There is a downside to smart speakers like the Amazon Echo and the Google Home. Since they are made to respond to the spoken word, some times the devices don’t take into consideration the source of those words. For example, the other day a 6-year old girl from Dallas named Brooke Neitzel ordered a $162 dollhouse and four pounds of cookies from Alexa by using the Amazon Echo Dot that her parents received for the holidays.
Brooke’s order became known when her parents received an email confirmation. But the best was yet to come. The CW6 television station in San Diego, known as CW6, some how got wind of the story. Anchors Jim Patton and Lynda Martin were talking on the morning news about the dollhouse and four pounds of cookies ordered by Brooke Neitzel. Patton said, “I love the little girl, saying ‘Alexa order me a dollhouse.” Perhaps that was not the best way to phrase that statement.
As soon as the words left Patton’s lips, Echo devices all over San Diego started ordering dollhouses. There are a couple of reasons why that happened. One, as anyone who owns an Echo device knows, Alexa is activated by saying “Alexa,” followed by the task you want her to do. Secondly, these smart speakers do not differentiate between voices. Put it all together, and Jim Patton told Amazon Echo units near television sets tuned to CW6 to “order me a dollhouse.” Alexa connects to Amazon’s online store, and while writing this story and reading it back, yours truly almost ordered a dollhouse using Amazon Prime.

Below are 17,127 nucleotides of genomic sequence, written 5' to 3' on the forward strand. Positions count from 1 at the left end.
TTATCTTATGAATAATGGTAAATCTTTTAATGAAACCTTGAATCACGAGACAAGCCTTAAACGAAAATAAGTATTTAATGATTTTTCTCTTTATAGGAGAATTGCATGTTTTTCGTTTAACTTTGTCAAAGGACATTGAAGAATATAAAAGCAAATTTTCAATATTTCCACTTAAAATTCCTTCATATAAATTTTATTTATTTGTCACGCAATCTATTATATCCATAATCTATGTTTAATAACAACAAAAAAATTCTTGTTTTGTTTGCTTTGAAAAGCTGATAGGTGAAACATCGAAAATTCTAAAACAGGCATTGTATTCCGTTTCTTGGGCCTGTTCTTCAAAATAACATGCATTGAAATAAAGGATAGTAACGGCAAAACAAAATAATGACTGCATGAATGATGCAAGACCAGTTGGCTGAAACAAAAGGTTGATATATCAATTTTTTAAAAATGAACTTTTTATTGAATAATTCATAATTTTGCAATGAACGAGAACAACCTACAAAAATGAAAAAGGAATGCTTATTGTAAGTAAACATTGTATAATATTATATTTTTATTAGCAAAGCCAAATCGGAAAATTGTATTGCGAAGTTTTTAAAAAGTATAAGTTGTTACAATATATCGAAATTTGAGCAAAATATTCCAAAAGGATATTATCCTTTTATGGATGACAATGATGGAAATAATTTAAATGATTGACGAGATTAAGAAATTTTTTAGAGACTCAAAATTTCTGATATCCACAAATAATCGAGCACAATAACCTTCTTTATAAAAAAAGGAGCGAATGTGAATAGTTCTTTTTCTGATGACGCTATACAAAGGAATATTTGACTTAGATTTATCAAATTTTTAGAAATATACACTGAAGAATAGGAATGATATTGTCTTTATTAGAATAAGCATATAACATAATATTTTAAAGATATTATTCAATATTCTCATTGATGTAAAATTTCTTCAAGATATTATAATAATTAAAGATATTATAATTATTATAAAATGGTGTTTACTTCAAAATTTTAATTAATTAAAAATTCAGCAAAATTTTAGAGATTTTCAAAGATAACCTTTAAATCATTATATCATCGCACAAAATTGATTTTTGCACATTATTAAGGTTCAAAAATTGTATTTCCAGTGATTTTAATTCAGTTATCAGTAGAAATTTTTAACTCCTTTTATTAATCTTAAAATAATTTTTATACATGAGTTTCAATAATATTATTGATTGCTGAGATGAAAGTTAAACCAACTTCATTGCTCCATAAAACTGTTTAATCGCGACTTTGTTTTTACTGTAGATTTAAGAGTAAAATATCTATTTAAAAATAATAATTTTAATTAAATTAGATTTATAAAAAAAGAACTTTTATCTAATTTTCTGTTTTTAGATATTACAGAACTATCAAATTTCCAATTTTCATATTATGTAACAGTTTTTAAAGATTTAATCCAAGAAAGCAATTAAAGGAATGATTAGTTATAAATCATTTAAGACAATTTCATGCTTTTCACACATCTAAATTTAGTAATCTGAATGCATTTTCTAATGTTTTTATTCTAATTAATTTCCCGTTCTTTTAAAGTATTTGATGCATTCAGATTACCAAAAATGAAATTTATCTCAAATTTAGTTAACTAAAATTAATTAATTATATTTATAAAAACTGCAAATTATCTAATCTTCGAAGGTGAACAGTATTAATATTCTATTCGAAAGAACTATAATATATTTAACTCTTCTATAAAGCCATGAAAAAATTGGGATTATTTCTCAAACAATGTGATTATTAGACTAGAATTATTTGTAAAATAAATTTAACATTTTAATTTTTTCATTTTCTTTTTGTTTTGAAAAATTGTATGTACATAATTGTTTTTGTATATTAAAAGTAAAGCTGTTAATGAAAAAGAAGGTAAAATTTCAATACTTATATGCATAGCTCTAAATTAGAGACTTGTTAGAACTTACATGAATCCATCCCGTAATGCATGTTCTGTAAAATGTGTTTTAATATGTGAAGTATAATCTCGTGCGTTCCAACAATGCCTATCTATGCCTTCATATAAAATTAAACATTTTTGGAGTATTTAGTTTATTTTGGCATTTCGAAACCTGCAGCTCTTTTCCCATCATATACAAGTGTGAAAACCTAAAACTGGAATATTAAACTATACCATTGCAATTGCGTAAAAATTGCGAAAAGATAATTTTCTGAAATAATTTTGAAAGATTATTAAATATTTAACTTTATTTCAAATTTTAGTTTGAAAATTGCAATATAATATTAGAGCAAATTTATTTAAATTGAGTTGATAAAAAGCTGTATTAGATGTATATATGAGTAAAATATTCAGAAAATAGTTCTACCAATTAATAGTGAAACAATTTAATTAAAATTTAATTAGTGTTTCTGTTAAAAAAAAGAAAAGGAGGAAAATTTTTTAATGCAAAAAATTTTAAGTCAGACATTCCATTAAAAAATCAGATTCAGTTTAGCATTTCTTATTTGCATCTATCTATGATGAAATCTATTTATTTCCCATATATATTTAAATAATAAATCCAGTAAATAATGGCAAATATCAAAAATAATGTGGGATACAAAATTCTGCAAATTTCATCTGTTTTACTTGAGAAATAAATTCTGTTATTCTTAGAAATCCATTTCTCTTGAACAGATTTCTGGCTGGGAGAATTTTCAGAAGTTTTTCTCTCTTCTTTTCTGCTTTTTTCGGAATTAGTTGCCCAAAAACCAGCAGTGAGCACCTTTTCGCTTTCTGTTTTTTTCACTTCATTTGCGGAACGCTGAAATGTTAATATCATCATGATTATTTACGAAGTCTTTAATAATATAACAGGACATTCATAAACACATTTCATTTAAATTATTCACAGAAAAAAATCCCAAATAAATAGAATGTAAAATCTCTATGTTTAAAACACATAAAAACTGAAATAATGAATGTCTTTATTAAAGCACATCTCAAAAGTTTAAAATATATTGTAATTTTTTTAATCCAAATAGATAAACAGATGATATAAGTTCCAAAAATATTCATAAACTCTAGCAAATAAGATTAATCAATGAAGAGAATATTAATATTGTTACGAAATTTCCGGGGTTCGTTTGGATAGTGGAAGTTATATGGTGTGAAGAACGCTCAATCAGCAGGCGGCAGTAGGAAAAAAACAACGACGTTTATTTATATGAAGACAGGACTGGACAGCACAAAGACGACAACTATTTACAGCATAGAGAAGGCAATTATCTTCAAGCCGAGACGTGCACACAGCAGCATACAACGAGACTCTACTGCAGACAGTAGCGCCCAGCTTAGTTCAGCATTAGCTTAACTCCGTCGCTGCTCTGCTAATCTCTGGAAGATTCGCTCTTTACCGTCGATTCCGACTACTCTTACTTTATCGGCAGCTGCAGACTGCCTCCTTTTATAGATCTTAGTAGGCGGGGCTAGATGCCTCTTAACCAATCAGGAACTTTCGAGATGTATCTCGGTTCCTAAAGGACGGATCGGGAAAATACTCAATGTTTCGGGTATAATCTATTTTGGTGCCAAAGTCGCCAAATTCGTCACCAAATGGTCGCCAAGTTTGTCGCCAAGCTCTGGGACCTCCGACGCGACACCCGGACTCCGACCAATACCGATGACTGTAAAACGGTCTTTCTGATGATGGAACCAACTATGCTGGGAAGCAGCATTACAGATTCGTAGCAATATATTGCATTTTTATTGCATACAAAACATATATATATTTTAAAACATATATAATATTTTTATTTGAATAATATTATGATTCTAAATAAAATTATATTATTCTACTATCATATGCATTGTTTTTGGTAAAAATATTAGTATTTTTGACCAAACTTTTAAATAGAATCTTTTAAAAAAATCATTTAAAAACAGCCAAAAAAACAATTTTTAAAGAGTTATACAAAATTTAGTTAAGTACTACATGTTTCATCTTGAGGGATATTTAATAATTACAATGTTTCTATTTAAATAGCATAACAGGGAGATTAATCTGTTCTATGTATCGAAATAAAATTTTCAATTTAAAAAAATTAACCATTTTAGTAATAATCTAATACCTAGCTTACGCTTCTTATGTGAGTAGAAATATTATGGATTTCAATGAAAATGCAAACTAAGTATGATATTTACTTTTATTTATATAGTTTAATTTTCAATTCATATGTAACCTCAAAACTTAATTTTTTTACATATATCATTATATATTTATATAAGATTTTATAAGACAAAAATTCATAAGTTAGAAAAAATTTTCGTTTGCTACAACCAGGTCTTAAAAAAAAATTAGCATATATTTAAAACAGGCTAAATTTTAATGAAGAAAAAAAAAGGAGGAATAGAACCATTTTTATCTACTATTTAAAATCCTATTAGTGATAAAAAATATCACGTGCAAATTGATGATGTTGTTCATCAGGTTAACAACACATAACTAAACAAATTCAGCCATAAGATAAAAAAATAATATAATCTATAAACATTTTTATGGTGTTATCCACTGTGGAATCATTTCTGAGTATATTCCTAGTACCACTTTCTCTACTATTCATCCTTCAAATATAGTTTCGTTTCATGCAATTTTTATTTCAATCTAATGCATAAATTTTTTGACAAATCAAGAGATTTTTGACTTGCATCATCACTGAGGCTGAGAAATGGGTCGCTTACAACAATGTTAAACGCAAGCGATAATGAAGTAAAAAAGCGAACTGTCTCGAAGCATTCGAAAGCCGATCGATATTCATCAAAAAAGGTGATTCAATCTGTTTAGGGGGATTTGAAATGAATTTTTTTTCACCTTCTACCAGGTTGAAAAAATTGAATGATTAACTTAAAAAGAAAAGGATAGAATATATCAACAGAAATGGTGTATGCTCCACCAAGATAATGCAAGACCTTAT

Stephen Cobb, senior security researcher for ESET North America, says eventually these devices will be able to tell voices apart. But for now, he notes that the FTC is investigating voice-controlled technology for safety reasons.
By the way, there are safeguards that can be taken. Using the Alexa app, voice purchasing can be disabled, or a confirmation code could be set up. That code would have to be spoken before an order placed through Alexa is confirmed. Even with this protection, if an accidental order gets through, Amazon says that it can be returned for free.
source: CW6 via Engadget